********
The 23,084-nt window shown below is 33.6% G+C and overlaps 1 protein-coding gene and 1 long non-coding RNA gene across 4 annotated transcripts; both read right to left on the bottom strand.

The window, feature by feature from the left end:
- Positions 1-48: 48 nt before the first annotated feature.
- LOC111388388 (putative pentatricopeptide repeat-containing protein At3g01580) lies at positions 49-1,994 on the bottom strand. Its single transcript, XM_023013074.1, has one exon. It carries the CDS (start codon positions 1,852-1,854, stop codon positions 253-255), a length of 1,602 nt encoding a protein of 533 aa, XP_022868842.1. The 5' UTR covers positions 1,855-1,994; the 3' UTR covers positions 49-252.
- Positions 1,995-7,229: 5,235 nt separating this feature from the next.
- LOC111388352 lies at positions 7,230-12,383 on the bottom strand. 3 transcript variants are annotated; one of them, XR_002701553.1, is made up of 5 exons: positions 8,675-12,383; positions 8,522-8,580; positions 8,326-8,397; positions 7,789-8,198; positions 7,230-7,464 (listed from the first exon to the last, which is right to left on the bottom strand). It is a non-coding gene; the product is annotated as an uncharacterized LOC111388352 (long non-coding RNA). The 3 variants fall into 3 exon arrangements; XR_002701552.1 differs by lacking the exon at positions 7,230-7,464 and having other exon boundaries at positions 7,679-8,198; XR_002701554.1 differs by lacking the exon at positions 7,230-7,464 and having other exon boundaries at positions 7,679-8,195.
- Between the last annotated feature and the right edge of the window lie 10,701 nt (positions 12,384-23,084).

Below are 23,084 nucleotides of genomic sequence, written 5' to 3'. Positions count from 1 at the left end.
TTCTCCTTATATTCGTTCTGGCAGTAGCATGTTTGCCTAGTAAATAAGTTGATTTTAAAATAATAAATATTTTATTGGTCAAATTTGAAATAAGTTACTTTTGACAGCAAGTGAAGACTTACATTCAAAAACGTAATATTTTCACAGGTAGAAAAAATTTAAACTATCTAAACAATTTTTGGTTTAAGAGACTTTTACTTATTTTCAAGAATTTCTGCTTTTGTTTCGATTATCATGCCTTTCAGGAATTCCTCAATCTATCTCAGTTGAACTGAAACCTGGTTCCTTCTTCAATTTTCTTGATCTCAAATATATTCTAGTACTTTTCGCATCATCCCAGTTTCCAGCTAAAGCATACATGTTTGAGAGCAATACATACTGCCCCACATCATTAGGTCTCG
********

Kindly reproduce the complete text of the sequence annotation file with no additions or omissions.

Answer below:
The 23,084-nt window shown below is 33.6% G+C and overlaps 1 protein-coding gene and 1 long non-coding RNA gene across 4 annotated transcripts; both read right to left on the bottom strand.

The window, feature by feature from the left end:
- Positions 1-48: 48 nt before the first annotated feature.
- LOC111388388 (putative pentatricopeptide repeat-containing protein At3g01580) lies at positions 49-1,994 on the bottom strand. Its single transcript, XM_023013074.1, has one exon. It carries the CDS (start codon positions 1,852-1,854, stop codon positions 253-255), a length of 1,602 nt encoding a protein of 533 aa, XP_022868842.1. The 5' UTR covers positions 1,855-1,994; the 3' UTR covers positions 49-252.
- Positions 1,995-7,229: 5,235 nt separating this feature from the next.
- LOC111388352 lies at positions 7,230-12,383 on the bottom strand. 3 transcript variants are annotated; one of them, XR_002701553.1, is made up of 5 exons: positions 8,675-12,383; positions 8,522-8,580; positions 8,326-8,397; positions 7,789-8,198; positions 7,230-7,464 (listed from the first exon to the last, which is right to left on the bottom strand). It is a non-coding gene; the product is annotated as an uncharacterized LOC111388352 (long non-coding RNA). The 3 variants fall into 3 exon arrangements; XR_002701552.1 differs by lacking the exon at positions 7,230-7,464 and having other exon boundaries at positions 7,679-8,198; XR_002701554.1 differs by lacking the exon at positions 7,230-7,464 and having other exon boundaries at positions 7,679-8,195.
- Between the last annotated feature and the right edge of the window lie 10,701 nt (positions 12,384-23,084).

Below are 23,084 nucleotides of genomic sequence, written 5' to 3'. Positions count from 1 at the left end.
TTCTCCTTATATTCGTTCTGGCAGTAGCATGTTTGCCTAGTAAATAAGTTGATTTTAAAATAATAAATATTTTATTGGTCAAATTTGAAATAAGTTACTTTTGACAGCAAGTGAAGACTTACATTCAAAAACGTAATATTTTCACAGGTAGAAAAAATTTAAACTATCTAAACAATTTTTGGTTTAAGAGACTTTTACTTATTTTCAAGAATTTCTGCTTTTGTTTCGATTATCATGCCTTTCAGGAATTCCTCAATCTATCTCAGTTGAACTGAAACCTGGTTCCTTCTTCAATTTTCTTGATCTCAAATATATTCTAGTACTTTTCGCATCATCCCAGTTTCCAGCTAAAGCATACATGTTTGAGAGCAATACATACTGCCCCACATCATTAGGTCTCG